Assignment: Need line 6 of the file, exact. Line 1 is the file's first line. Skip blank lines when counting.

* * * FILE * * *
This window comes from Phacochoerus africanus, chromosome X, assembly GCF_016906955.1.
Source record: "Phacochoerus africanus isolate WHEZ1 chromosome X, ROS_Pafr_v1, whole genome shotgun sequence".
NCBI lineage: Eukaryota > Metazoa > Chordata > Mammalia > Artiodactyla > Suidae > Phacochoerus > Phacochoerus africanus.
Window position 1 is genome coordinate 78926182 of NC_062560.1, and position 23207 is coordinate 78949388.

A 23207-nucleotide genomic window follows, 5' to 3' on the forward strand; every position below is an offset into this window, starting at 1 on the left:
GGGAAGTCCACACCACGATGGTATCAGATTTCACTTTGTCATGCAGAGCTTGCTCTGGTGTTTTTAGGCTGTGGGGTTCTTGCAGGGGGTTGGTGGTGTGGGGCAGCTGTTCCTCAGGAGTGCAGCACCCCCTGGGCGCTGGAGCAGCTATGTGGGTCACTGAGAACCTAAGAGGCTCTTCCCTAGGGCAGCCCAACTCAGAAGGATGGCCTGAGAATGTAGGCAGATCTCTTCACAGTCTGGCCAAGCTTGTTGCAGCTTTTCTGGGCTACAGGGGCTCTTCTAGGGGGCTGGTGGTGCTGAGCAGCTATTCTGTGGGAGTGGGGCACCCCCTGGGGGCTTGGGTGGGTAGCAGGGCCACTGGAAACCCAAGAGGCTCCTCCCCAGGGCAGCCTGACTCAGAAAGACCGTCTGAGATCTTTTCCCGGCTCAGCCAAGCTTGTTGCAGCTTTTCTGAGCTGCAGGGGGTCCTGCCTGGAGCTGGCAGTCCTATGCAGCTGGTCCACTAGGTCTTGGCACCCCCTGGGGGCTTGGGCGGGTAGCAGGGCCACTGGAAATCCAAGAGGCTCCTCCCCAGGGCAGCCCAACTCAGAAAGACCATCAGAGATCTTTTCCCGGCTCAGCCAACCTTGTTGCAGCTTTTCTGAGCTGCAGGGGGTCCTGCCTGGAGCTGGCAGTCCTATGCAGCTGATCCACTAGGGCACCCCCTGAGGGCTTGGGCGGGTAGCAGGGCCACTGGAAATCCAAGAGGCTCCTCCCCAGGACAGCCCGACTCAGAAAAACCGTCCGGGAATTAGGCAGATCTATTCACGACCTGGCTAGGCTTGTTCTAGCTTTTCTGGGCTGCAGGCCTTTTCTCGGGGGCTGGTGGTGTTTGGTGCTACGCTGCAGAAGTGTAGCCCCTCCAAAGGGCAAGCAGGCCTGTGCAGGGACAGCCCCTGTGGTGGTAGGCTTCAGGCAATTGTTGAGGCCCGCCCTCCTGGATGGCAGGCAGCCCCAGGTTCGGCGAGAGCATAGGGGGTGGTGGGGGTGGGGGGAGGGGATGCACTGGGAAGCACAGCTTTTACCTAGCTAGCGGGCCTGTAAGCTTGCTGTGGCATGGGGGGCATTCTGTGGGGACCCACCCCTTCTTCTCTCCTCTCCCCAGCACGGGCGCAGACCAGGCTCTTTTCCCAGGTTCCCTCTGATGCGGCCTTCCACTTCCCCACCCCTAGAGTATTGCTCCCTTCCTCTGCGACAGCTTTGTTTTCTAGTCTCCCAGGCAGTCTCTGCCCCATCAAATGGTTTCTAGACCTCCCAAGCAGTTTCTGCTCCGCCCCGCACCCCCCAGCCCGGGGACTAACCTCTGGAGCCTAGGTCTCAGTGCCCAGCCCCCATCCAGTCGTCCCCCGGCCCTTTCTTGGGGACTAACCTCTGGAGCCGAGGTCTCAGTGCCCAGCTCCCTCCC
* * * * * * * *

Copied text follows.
GGGAAGTCCACACCACGATGGTATCAGATTTCACTTTGTCATGCAGAGCTTGCTCTGGTGTTTTTAGGCTGTGGGGTTCTTGCAGGGGGTTGGTGGTGTGGGGCAGCTGTTCCTCAGGAGTGCAGCACCCCCTGGGCGCTGGAGCAGCTATGTGGGTCACTGAGAACCTAAGAGGCTCTTCCCTAGGGCAGCCCAACTCAGAAGGATGGCCTGAGAATGTAGGCAGATCTCTTCACAGTCTGGCCAAGCTTGTTGCAGCTTTTCTGGGCTACAGGGGCTCTTCTAGGGGGCTGGTGGTGCTGAGCAGCTATTCTGTGGGAGTGGGGCACCCCCTGGGGGCTTGGGTGGGTAGCAGGGCCACTGGAAACCCAAGAGGCTCCTCCCCAGGGCAGCCTGACTCAGAAAGACCGTCTGAGATCTTTTCCCGGCTCAGCCAAGCTTGTTGCAGCTTTTCTGAGCTGCAGGGGGTCCTGCCTGGAGCTGGCAGTCCTATGCAGCTGGTCCACTAGGTCTTGGCACCCCCTGGGGGCTTGGGCGGGTAGCAGGGCCACTGGAAATCCAAGAGGCTCCTCCCCAGGGCAGCCCAACTCAGAAAGACCATCAGAGATCTTTTCCCGGCTCAGCCAACCTTGTTGCAGCTTTTCTGAGCTGCAGGGGGTCCTGCCTGGAGCTGGCAGTCCTATGCAGCTGATCCACTAGGGCACCCCCTGAGGGCTTGGGCGGGTAGCAGGGCCACTGGAAATCCAAGAGGCTCCTCCCCAGGACAGCCCGACTCAGAAAAACCGTCCGGGAATTAGGCAGATCTATTCACGACCTGGCTAGGCTTGTTCTAGCTTTTCTGGGCTGCAGGCCTTTTCTCGGGGGCTGGTGGTGTTTGGTGCTACGCTGCAGAAGTGTAGCCCCTCCAAAGGGCAAGCAGGCCTGTGCAGGGACAGCCCCTGTGGTGGTAGGCTTCAGGCAATTGTTGAGGCCCGCCCTCCTGGATGGCAGGCAGCCCCAGGTTCGGCGAGAGCATAGGGGGTGGTGGGGGTGGGGGGAGGGGATGCACTGGGAAGCACAGCTTTTACCTAGCTAGCGGGCCTGTAAGCTTGCTGTGGCATGGGGGGCATTCTGTGGGGACCCACCCCTTCTTCTCTCCTCTCCCCAGCACGGGCGCAGACCAGGCTCTTTTCCCAGGTTCCCTCTGATGCGGCCTTCCACTTCCCCACCCCTAGAGTATTGCTCCCTTCCTCTGCGACAGCTTTGTTTTCTAGTCTCCCAGGCAGTCTCTGCCCCATCAAATGGTTTCTAGACCTCCCAAGCAGTTTCTGCTCCGCCCCGCACCCCCCAGCCCGGGGACTAACCTCTGGAGCCTAGGTCTCAGTGCCCAGCCCCCATCCAGTCGTCCCCCGGCCCTTTCTTGGGGACTAACCTCTGGAGCCGAGGTCTCAGTGCCCAGCTCCCTCCC